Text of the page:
ask Mr. Matthews if he has any other opening remarks, before we turn it
over to the staff presentation.
MR. MATTHEWS: No. I don't have any additional remarks this
morning. Thank you.
MR. GRIMES: With that, I'd like to introduce Sam Lee, from
the License Renewal and Standardization Branch, and Jit Vora, from the
Office of Research, and they're going to discuss the development of the
license renewal guidance.
DR. LEE: Good morning. This is the schedule, and now we
are on the development of license renewal guidance. My name is Sam Lee,
from NRR, and I have Jit Vora, from Office of Research.
The license renewal rule requires aging management of
long-lived passive structures and components. In the initial license
renewal applications, we found that most of the license renewal programs
are existing programs.
So NEI raised a question on credit for existing programs;
that is, to what extent should the staff review existing programs relied
on by an applicant to manage aging for license renewal.
This was raised as a policy issue to the Commission and the
staff prepared an options paper, SECY-99-148, and the staff made a
recommendation to do a generic evaluation of existing programs and focus
the standard review plan for license renewal on areas where existing
programs would be augmented. We briefed the ACRS and we received ACRS
And similar to that, the Commission also approved the
staff's recommendation and directed the staff to develop this generic
evaluation, which is called the generic aging lessons learned, the GALL
report, and to develop the SALP and the reg guide, and have stakeholder
We plan on issuing these documents for public comment and we
are to brief the Commission on the public comments and then request the
Commission approval to publish these documents.
Also, in the SRM, the Commission indicated that after the
staff had reviewed additional license renewal applications, we should
return with our recommendation on whether we should undertake rulemaking
to provide credit for existing programs.
Now I'm going to talk about these reports, the GALL, the
SALP and the reg guide, in more detail.
GALL is a generic evaluation of existing programs to manage
aging. If the program is found adequate, the GALL will document the
basis for that determination. If certain things are needed in addition
to what people are doing today, then GALL will identify these areas, so
that they would be augmented for license renewal.
Previously, staff contractors had published a contractor
report on GALL, which is a compilation of plant aging information. I'll
get into that later. We plan on extending that study to review the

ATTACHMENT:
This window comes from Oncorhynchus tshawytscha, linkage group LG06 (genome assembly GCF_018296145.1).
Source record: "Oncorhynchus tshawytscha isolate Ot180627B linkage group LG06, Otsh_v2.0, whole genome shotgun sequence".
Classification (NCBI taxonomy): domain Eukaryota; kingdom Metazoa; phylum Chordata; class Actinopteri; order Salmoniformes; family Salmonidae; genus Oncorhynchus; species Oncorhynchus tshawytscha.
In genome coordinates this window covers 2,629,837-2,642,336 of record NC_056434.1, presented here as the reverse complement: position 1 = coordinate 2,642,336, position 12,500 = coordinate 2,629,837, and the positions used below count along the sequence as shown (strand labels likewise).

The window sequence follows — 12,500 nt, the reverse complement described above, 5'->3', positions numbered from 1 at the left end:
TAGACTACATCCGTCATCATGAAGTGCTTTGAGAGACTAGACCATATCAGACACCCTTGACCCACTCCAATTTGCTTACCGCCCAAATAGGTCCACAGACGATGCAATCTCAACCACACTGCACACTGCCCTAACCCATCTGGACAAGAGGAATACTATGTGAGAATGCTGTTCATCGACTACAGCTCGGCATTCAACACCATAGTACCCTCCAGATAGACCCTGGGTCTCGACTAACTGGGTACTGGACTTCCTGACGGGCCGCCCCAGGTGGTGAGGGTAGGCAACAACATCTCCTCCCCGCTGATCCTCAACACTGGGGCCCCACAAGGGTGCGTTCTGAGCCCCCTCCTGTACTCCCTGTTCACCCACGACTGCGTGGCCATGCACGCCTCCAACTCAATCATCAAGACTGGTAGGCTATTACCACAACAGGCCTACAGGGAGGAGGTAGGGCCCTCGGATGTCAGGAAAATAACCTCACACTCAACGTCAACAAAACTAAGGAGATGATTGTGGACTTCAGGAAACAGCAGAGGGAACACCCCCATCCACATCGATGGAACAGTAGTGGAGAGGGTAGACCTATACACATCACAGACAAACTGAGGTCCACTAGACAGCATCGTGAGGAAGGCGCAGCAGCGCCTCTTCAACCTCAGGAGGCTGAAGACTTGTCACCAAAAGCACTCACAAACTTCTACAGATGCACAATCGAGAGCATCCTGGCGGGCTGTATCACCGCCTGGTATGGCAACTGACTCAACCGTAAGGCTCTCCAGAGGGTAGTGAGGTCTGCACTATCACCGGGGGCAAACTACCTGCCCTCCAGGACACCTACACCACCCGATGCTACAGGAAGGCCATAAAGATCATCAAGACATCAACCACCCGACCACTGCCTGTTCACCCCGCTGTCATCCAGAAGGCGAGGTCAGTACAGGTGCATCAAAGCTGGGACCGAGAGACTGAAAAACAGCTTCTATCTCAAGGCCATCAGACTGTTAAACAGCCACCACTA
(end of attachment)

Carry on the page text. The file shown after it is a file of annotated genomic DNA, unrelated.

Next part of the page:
aging effects, identify existing programs, and actually evaluate the
elements of the program to determine if they're adequate to manage aging
for license renewal.
Some of the elements are the scope of the program, does it
cover the right structures and components, what kind of inspection
method are people using, is the inspection adequate to find certain
aging effects, and what kind of acceptance criteria do they have, what
kind of corrective action.
The GALL right now is being conducted by Argonne and
Brookhaven as contractors to the staff and they have prepared a draft of
the report and it is now under staff review.
We plan on involving stakeholders and, for example, we
believe the industry can provide information on existing programs that
can be evaluated by the staff in GALL, also.
This is the standard review plan for license renewal that's
in the staff recommendation and the Commission SRM. We are going to
focus the staff review on areas where existing programs should be
augmented for license renewal. This will reference GALL for the credit
for existing programs and one of the things that we are to work out is a
template in terms of how to take GALL and kind of propagate it into the
SRP. So we still have to work that out. If GALL says this program is
adequate, the reviewer has to look. If GALL says it's not adequate,
what the reviewer has to do.
Another thing is that once GALL identifies there are certain
things that need to be augmented, the SRP needs to provide guidance on
an acceptable way to augment a program. So those things needed to be
developed. Also, we need to incorporate lessons learned from the
initial license renewal application reviews and the license renewal
You will hear about license renewal issues, I guess, in a
Another thing is to improve the efficiency of the review.
The SRP should match the format of the application and this is one of
the things that we have been working on with NEI.
So we can have the next slide.
We have been working with NEI on the standard format for an
application and this is what I guess the staff proposed to you in
August. We have a couple iterations on that, and now we have NEI's
general agreement on this format. This follows the structures of the
rule. So the first section of the application would be administrative